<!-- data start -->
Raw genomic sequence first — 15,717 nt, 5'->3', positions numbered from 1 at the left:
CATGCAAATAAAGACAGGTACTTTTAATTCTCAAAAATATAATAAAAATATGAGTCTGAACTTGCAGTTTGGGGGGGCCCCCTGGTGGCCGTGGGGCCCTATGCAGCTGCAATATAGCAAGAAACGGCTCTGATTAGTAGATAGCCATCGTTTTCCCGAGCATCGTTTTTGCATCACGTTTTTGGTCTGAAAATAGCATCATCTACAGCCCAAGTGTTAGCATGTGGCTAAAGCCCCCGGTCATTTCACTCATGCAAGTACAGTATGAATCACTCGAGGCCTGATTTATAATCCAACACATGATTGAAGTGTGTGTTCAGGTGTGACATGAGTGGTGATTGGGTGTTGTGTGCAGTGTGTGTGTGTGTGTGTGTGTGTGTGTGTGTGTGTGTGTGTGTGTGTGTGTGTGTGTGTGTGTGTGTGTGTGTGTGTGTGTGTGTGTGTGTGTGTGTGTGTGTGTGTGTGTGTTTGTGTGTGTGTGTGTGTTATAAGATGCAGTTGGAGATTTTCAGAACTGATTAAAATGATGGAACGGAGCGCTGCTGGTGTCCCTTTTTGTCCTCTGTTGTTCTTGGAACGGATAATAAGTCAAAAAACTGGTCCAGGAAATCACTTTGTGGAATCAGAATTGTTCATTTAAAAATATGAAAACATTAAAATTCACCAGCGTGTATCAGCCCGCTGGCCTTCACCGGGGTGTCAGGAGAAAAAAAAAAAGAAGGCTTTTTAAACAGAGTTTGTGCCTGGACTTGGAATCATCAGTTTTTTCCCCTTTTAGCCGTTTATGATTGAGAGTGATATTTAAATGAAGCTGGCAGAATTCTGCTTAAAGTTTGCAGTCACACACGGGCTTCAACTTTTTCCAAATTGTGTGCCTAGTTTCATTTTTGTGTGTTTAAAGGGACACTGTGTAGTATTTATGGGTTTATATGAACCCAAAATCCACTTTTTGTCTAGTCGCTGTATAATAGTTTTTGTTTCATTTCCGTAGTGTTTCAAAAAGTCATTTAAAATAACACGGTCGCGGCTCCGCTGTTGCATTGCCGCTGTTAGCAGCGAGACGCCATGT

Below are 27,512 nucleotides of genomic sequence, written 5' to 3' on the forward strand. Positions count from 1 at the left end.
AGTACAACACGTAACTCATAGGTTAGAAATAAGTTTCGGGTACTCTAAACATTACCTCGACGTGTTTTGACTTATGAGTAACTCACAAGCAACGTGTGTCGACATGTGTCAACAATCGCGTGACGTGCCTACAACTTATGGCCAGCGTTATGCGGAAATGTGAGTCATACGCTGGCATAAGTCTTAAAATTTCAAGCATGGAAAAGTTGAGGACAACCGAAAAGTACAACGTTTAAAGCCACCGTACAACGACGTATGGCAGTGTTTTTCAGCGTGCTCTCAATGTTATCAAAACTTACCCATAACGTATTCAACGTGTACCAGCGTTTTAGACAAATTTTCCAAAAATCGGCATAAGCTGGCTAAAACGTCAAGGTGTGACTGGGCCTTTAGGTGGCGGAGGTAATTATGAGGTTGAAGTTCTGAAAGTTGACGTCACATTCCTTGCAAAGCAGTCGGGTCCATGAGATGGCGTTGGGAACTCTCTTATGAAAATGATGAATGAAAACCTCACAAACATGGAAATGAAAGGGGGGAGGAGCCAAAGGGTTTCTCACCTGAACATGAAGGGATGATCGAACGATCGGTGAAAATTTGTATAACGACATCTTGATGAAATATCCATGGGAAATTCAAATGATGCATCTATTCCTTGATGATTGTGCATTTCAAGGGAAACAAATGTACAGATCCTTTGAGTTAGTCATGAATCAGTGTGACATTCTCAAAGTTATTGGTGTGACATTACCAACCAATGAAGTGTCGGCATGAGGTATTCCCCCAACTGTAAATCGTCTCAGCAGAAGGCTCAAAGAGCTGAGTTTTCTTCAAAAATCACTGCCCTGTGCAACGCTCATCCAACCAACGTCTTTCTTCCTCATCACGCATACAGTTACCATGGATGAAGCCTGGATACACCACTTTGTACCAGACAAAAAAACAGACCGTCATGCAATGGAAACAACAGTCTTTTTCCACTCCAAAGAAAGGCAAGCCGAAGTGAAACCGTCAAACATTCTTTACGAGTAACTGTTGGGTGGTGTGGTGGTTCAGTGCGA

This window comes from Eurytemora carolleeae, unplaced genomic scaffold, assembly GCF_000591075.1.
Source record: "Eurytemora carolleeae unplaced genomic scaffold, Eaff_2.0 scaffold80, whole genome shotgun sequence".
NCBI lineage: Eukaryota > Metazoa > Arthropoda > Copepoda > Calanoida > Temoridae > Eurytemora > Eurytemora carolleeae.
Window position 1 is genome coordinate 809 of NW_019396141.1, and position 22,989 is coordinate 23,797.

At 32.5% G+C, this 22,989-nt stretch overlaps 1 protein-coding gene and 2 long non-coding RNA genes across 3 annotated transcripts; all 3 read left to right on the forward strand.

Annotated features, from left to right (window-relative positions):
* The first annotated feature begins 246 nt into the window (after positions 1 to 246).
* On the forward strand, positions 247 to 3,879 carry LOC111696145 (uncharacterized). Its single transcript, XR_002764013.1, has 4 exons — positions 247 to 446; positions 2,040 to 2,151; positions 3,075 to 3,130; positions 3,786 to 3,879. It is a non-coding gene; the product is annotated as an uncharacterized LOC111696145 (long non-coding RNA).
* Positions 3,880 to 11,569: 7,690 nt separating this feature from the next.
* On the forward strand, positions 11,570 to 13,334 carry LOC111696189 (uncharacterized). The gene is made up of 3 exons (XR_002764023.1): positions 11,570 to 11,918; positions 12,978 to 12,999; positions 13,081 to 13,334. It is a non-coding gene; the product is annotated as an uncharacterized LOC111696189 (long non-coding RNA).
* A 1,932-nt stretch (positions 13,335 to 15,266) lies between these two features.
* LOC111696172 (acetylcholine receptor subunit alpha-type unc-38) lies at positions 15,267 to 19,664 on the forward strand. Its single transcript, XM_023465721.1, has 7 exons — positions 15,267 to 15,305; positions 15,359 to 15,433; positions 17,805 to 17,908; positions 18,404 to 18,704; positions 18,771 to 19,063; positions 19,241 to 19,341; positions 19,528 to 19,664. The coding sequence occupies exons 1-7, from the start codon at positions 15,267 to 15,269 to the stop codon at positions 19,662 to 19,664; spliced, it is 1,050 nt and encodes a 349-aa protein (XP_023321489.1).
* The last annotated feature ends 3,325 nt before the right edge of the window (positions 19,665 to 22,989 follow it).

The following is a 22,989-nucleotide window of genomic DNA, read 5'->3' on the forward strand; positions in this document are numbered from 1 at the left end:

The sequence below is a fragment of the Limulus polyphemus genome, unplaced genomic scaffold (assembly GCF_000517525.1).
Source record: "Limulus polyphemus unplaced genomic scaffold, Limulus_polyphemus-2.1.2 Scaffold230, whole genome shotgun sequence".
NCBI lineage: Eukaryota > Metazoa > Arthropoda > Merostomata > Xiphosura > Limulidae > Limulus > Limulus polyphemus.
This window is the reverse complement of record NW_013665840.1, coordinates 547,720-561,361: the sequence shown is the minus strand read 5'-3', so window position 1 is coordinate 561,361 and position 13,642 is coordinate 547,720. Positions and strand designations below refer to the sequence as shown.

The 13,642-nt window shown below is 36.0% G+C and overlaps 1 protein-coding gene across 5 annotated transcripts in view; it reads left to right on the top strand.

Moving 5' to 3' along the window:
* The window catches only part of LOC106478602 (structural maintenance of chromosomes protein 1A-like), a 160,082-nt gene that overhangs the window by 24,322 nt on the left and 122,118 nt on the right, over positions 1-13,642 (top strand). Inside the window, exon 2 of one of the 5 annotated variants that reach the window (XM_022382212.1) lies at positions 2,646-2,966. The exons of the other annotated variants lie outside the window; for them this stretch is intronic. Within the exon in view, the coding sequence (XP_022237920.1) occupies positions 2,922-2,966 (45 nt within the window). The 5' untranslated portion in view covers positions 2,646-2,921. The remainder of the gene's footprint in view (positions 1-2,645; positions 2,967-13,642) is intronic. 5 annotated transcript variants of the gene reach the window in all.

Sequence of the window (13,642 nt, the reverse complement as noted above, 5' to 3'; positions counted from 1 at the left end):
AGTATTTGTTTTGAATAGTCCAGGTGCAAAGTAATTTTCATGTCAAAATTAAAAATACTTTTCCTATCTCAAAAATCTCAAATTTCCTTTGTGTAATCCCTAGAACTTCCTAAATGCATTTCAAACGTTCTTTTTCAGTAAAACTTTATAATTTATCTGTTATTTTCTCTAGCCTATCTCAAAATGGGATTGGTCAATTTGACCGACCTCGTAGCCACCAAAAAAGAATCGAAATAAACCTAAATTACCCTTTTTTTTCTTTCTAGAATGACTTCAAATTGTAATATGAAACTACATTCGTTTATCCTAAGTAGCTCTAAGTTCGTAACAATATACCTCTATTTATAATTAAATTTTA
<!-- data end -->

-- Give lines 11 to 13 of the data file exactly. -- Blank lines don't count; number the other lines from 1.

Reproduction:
* The first annotated feature begins 246 nt into the window (after positions 1 to 246).
* On the forward strand, positions 247 to 3,879 carry LOC111696145 (uncharacterized). Its single transcript, XR_002764013.1, has 4 exons — positions 247 to 446; positions 2,040 to 2,151; positions 3,075 to 3,130; positions 3,786 to 3,879. It is a non-coding gene; the product is annotated as an uncharacterized LOC111696145 (long non-coding RNA).
* Positions 3,880 to 11,569: 7,690 nt separating this feature from the next.